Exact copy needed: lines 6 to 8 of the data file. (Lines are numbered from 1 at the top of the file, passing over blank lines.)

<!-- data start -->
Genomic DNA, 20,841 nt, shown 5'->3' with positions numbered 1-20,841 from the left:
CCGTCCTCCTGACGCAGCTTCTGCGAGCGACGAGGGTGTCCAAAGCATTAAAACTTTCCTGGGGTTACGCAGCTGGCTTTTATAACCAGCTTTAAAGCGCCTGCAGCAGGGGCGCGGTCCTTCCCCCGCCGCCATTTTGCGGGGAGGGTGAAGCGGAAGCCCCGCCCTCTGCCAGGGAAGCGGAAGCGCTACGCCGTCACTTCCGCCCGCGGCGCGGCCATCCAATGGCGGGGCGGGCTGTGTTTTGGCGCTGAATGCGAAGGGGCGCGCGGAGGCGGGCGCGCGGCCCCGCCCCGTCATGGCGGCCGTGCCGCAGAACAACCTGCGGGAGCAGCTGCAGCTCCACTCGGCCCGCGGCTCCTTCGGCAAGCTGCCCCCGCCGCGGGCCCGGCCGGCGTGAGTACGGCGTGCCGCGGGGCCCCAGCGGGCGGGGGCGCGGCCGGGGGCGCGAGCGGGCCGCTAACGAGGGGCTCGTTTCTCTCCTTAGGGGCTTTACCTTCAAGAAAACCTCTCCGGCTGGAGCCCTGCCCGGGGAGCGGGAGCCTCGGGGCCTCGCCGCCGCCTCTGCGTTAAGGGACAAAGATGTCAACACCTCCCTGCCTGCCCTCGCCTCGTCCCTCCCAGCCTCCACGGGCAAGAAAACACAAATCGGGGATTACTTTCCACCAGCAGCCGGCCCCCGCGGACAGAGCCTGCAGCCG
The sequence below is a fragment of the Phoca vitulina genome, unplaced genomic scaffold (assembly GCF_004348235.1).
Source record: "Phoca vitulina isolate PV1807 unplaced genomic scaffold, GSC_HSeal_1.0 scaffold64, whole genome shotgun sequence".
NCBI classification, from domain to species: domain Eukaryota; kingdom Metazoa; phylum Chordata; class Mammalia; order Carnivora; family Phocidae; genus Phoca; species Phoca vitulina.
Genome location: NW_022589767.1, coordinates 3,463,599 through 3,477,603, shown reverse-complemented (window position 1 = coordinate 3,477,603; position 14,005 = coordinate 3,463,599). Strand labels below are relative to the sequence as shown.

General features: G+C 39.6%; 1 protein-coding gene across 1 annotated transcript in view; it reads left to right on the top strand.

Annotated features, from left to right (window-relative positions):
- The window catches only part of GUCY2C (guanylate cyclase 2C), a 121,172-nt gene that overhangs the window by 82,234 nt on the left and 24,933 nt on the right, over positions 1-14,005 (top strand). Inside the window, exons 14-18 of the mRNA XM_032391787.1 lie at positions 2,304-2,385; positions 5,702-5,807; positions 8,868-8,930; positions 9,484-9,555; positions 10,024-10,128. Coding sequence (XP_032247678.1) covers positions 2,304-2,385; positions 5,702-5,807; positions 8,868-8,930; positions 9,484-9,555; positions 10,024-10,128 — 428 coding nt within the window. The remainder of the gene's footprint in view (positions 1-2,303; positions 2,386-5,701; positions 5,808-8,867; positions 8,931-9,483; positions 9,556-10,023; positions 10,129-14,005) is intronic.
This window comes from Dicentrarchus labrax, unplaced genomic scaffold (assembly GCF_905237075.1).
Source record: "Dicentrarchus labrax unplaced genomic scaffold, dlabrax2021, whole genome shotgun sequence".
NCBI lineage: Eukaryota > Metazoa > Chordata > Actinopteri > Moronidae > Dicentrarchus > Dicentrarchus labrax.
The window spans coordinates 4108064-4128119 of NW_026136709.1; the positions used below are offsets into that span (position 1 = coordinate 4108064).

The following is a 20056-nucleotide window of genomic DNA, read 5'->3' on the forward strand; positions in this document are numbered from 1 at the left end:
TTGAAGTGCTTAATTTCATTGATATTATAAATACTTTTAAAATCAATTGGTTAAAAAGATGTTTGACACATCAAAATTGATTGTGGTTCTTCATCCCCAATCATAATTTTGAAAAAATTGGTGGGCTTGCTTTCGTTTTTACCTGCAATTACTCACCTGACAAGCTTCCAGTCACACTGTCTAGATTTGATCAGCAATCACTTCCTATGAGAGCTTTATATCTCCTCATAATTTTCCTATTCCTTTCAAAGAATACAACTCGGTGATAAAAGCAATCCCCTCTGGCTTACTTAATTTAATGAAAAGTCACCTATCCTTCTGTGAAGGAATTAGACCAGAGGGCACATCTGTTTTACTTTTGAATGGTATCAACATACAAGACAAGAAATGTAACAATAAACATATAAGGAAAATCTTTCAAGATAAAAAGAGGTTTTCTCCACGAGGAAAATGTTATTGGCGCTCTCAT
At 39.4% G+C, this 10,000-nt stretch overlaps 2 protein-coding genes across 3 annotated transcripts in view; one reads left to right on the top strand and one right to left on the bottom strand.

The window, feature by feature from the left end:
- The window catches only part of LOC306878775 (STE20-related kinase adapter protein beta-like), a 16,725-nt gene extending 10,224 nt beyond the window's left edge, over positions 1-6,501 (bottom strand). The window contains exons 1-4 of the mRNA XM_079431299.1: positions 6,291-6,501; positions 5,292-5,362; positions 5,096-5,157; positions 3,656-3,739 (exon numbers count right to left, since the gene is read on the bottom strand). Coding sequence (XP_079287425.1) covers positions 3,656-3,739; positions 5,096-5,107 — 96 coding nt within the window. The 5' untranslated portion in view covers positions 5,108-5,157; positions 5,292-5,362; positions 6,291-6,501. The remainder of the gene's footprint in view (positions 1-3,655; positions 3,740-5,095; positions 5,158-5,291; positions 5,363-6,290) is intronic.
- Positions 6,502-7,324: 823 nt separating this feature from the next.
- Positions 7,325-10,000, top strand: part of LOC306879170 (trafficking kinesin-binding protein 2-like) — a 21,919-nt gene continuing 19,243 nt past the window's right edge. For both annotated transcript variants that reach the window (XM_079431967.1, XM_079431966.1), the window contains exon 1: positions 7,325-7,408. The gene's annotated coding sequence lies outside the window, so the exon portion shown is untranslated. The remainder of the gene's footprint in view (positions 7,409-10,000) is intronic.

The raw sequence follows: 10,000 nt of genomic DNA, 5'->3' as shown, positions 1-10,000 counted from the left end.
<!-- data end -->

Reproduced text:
Genome location: NW_022589767.1, coordinates 3,463,599 through 3,477,603, shown reverse-complemented (window position 1 = coordinate 3,477,603; position 14,005 = coordinate 3,463,599). Strand labels below are relative to the sequence as shown.

General features: G+C 39.6%; 1 protein-coding gene across 1 annotated transcript in view; it reads left to right on the top strand.

Annotated features, from left to right (window-relative positions):